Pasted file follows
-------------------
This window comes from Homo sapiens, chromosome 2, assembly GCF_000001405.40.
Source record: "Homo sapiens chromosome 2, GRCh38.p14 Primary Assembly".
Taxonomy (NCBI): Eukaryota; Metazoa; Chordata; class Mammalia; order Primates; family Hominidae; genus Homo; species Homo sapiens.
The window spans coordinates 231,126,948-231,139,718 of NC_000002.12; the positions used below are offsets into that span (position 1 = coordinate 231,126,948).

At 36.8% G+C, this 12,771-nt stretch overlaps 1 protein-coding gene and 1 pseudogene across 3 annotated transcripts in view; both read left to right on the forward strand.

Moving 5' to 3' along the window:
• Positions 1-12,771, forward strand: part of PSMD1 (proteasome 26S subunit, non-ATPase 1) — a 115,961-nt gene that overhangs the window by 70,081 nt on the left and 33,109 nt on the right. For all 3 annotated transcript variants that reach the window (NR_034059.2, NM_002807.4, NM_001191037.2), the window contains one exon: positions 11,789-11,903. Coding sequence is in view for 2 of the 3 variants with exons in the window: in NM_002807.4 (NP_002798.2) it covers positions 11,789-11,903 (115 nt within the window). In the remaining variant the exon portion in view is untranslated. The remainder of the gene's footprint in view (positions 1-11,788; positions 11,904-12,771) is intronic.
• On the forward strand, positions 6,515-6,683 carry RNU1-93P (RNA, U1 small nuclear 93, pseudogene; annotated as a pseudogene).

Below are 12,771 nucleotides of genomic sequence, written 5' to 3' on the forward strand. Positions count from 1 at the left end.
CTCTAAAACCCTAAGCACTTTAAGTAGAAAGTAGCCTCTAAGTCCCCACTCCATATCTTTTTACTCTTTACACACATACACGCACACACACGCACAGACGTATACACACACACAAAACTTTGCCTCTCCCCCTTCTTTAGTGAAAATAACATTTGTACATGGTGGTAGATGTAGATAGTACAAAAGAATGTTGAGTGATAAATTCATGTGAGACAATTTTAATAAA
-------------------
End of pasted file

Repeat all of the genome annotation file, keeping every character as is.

This window comes from Homo sapiens, chromosome 2, assembly GCF_000001405.40.
Source record: "Homo sapiens chromosome 2, GRCh38.p14 Primary Assembly".
Taxonomy (NCBI): Eukaryota; Metazoa; Chordata; class Mammalia; order Primates; family Hominidae; genus Homo; species Homo sapiens.
The window spans coordinates 231,126,948-231,139,718 of NC_000002.12; the positions used below are offsets into that span (position 1 = coordinate 231,126,948).

At 36.8% G+C, this 12,771-nt stretch overlaps 1 protein-coding gene and 1 pseudogene across 3 annotated transcripts in view; both read left to right on the forward strand.

Moving 5' to 3' along the window:
• Positions 1-12,771, forward strand: part of PSMD1 (proteasome 26S subunit, non-ATPase 1) — a 115,961-nt gene that overhangs the window by 70,081 nt on the left and 33,109 nt on the right. For all 3 annotated transcript variants that reach the window (NR_034059.2, NM_002807.4, NM_001191037.2), the window contains one exon: positions 11,789-11,903. Coding sequence is in view for 2 of the 3 variants with exons in the window: in NM_002807.4 (NP_002798.2) it covers positions 11,789-11,903 (115 nt within the window). In the remaining variant the exon portion in view is untranslated. The remainder of the gene's footprint in view (positions 1-11,788; positions 11,904-12,771) is intronic.
• On the forward strand, positions 6,515-6,683 carry RNU1-93P (RNA, U1 small nuclear 93, pseudogene; annotated as a pseudogene).

Below are 12,771 nucleotides of genomic sequence, written 5' to 3' on the forward strand. Positions count from 1 at the left end.
CTCTAAAACCCTAAGCACTTTAAGTAGAAAGTAGCCTCTAAGTCCCCACTCCATATCTTTTTACTCTTTACACACATACACGCACACACACGCACAGACGTATACACACACACAAAACTTTGCCTCTCCCCCTTCTTTAGTGAAAATAACATTTGTACATGGTGGTAGATGTAGATAGTACAAAAGAATGTTGAGTGATAAATTCATGTGAGACAATTTTAATAAA